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Committee tables bill to boost Montana hiring

Published on NewsOK Modified: February 21, 2013 at 6:37 pm •  Published: February 21, 2013

HELENA, Mont. (AP) — A legislative panel on Thursday rejected Gov. Steve Bullock's plan to increase the mandatory percentage of Montana workers on state public-works projects, with opponents saying the measure didn't have enough support from contractors.

House Bill 490 would have required that at least 75 percent of the laborers on state or local projects be Montana residents — an increase from the current 50 percent requirement. The GOP-led House Business and Labor Committee tabled the measure in an 11-9 vote, with one Republican voting with the committee's eight Democrats.

The Democratic governor isn't admitting defeat yet. He said he intends to work with moderate Republicans to move the bill out of committee this session.

"What we are talking about is pretty simple. We should be putting Montana companies and Montana workers first," Bullock said.

Committee Chairman Tom Berry, R-Roundup, said the apparent lack of contractor support in the meeting swayed some lawmakers to table the bill.

"Suspiciously enough, we did not see a lot of contractors show up in support of the bill," Berry said. "And that really raised a red flag."

Helena contractor Dick Anderson backed the measure during a Wednesday news conference, but a single contractor doesn't signify support from the Montana Contractors Association, Berry said.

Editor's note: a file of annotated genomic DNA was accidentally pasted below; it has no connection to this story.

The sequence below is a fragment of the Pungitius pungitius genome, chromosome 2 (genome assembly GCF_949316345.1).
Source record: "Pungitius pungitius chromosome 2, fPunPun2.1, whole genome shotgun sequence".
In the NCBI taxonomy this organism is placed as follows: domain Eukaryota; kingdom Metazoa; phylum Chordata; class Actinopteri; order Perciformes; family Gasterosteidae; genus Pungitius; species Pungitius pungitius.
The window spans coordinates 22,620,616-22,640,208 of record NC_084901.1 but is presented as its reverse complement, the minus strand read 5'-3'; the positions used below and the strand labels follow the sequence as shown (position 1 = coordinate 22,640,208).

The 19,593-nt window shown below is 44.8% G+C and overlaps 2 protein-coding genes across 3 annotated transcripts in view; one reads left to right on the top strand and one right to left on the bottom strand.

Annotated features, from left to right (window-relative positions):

The bill, which was carried by Democratic Rep. Amanda Curtis of Butte, was introduced on Feb. 14. Committee members said an important proposal from the governor should have been submitted earlier.

Opponents also argued contractors from border towns may require laborers from neighboring states, and they expressed concern about meddling with the hiring practices of renewable energy companies that need workers familiar with their projects.

After the vote, Bullock said lawmakers would have had enough time to deliberate the measure thoroughly. He added the state Labor Department could provide exceptions in cases where there may be a shortage of workers.

"I wish they would have spent more time thinking about it," Bullock said.

The measure's supporters said it would put money in the hands of Montana workers and bolster local economies with tax breaks for businesses that abide by the law.

Curtis said neighboring states have even more stringent mandates: Idaho requires that 95 percent of public-works laborers are state residents, while Wyoming and North Dakota have similar rules.

"We are just trying to encourage businesses to do the right thing and hire Montana workers," Curtis said. "I think that our workers are worth more."

Montana union members called it a "commonsense bill." John Forkan, speaking on behalf of the Montana State Associations of Plumbers and Pipe Fitters, cited the measure's economic and employment benefits.

"It allows for some tax abatement considerations for employers," Forkan said. "It will put Montanans back to work on Montana projects."


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